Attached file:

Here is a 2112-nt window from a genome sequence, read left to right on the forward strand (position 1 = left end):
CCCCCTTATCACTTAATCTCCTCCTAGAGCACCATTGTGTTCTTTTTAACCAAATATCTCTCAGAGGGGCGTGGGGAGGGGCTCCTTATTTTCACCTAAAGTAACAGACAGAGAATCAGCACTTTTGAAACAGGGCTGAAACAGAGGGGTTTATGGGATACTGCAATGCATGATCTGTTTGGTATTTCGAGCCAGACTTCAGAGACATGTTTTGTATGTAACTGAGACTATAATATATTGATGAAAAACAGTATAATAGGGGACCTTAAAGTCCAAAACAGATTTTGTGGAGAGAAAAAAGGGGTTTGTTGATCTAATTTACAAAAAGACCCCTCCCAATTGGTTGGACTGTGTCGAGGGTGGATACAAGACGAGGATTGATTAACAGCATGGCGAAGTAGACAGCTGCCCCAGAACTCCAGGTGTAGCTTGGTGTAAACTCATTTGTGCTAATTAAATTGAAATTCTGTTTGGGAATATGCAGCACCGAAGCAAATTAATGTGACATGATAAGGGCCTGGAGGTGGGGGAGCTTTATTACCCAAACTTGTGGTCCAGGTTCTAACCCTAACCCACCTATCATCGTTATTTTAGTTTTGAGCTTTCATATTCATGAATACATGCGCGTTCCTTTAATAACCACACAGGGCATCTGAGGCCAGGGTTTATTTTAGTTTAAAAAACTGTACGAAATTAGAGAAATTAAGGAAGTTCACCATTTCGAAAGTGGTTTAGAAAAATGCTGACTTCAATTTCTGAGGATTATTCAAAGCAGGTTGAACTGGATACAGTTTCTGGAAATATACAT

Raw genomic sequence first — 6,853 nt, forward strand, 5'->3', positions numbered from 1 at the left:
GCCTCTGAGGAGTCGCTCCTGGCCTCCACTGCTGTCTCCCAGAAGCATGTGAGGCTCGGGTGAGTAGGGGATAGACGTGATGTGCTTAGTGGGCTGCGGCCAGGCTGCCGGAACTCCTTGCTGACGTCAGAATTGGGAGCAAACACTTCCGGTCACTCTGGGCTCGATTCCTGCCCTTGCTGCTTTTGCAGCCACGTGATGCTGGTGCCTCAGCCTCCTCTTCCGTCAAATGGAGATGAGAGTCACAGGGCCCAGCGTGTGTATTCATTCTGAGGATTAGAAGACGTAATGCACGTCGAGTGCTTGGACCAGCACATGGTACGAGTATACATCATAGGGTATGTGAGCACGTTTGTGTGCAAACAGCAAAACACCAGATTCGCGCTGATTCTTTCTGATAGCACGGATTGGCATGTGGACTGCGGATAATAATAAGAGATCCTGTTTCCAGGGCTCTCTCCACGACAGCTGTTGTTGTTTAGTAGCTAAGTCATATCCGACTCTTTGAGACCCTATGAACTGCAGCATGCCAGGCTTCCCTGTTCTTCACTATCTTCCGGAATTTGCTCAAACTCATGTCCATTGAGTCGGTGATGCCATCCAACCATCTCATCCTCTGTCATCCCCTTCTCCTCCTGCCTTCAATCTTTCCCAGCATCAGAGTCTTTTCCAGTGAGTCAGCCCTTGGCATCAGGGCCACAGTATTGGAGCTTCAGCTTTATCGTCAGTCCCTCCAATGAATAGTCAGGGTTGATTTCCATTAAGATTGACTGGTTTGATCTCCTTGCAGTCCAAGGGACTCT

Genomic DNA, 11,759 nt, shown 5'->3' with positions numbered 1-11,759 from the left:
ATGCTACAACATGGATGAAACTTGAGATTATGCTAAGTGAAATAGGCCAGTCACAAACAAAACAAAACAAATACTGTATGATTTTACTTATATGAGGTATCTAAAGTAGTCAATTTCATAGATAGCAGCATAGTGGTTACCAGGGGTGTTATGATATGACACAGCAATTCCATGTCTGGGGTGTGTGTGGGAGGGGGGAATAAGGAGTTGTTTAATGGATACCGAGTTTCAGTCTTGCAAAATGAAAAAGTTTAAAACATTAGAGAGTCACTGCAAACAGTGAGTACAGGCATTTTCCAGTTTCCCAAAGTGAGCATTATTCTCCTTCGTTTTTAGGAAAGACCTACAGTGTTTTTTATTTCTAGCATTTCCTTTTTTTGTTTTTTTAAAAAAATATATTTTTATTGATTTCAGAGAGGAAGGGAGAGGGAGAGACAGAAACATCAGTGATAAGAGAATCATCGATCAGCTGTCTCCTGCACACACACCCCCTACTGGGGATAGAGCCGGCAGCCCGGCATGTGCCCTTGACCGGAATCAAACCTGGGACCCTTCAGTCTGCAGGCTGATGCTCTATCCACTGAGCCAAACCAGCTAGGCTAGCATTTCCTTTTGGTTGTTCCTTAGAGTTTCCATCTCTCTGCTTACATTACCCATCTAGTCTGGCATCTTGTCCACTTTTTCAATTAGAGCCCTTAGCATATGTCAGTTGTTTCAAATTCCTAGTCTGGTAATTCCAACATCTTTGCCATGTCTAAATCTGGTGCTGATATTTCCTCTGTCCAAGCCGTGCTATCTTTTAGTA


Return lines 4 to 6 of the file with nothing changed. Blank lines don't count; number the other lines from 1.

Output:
GCCTCTGAGGAGTCGCTCCTGGCCTCCACTGCTGTCTCCCAGAAGCATGTGAGGCTCGGGTGAGTAGGGGATAGACGTGATGTGCTTAGTGGGCTGCGGCCAGGCTGCCGGAACTCCTTGCTGACGTCAGAATTGGGAGCAAACACTTCCGGTCACTCTGGGCTCGATTCCTGCCCTTGCTGCTTTTGCAGCCACGTGATGCTGGTGCCTCAGCCTCCTCTTCCGTCAAATGGAGATGAGAGTCACAGGGCCCAGCGTGTGTATTCATTCTGAGGATTAGAAGACGTAATGCACGTCGAGTGCTTGGACCAGCACATGGTACGAGTATACATCATAGGGTATGTGAGCACGTTTGTGTGCAAACAGCAAAACACCAGATTCGCGCTGATTCTTTCTGATAGCACGGATTGGCATGTGGACTGCGGATAATAATAAGAGATCCTGTTTCCAGGGCTCTCTCCACGACAGCTGTTGTTGTTTAGTAGCTAAGTCATATCCGACTCTTTGAGACCCTATGAACTGCAGCATGCCAGGCTTCCCTGTTCTTCACTATCTTCCGGAATTTGCTCAAACTCATGTCCATTGAGTCGGTGATGCCATCCAACCATCTCATCCTCTGTCATCCCCTTCTCCTCCTGCCTTCAATCTTTCCCAGCATCAGAGTCTTTTCCAGTGAGTCAGCCCTTGGCATCAGGGCCACAGTATTGGAGCTTCAGCTTTATCGTCAGTCCCTCCAATGAATAGTCAGGGTTGATTTCCATTAAGATTGACTGGTTTGATCTCCTTGCAGTCCAAGGGACTCT

Genomic DNA, 11,759 nt, shown 5'->3' with positions numbered 1-11,759 from the left:
ATGCTACAACATGGATGAAACTTGAGATTATGCTAAGTGAAATAGGCCAGTCACAAACAAAACAAAACAAATACTGTATGATTTTACTTATATGAGGTATCTAAAGTAGTCAATTTCATAGATAGCAGCATAGTGGTTACCAGGGGTGTTATGATATGACACAGCAATTCCATGTCTGGGGTGTGTGTGGGAGGGGGGAATAAGGAGTTGTTTAATGGATACCGAGTTTCAGTCTTGCAAAATGAAAAAGTTTAAAACATTAGAGAGTCACTGCAAACAGTGAGTACAGGCATTTTCCAGTTTCCCAAAGTGAGCATTATTCTCCTTCGTTTTTAGGAAAGACCTACAGTGTTTTTTATTTCTAGCATTTCCTTTTTTTGTTTTTTTAAAAAAATATATTTTTATTGATTTCAGAGAGGAAGGGAGAGGGAGAGACAGAAACATCAGTGATAAGAGAATCATCGATCAGCTGTCTCCTGCACACACACCCCCTACTGGGGATAGAGCCGGCAGCCCGGCATGTGCCCTTGACCGGAATCAAACCTGGGACCCTTCAGTCTGCAGGCTGATGCTCTATCCACTGAGCCAAACCAGCTAGGCTAGCATTTCCTTTTGGTTGTTCCTTAGAGTTTCCATCTCTCTGCTTACATTACCCATCTAGTCTGGCATCTTGTCCACTTTTTCAATTAGAGCCCTTAGCATATGTCAGTTGTTTCAAATTCCTAGTCTGGTAATTCCAACATCTTTGCCATGTCTAAATCTGGTGCTGATATTTCCTCTGTCCAAGCCGTGCTATCTTTTAGTA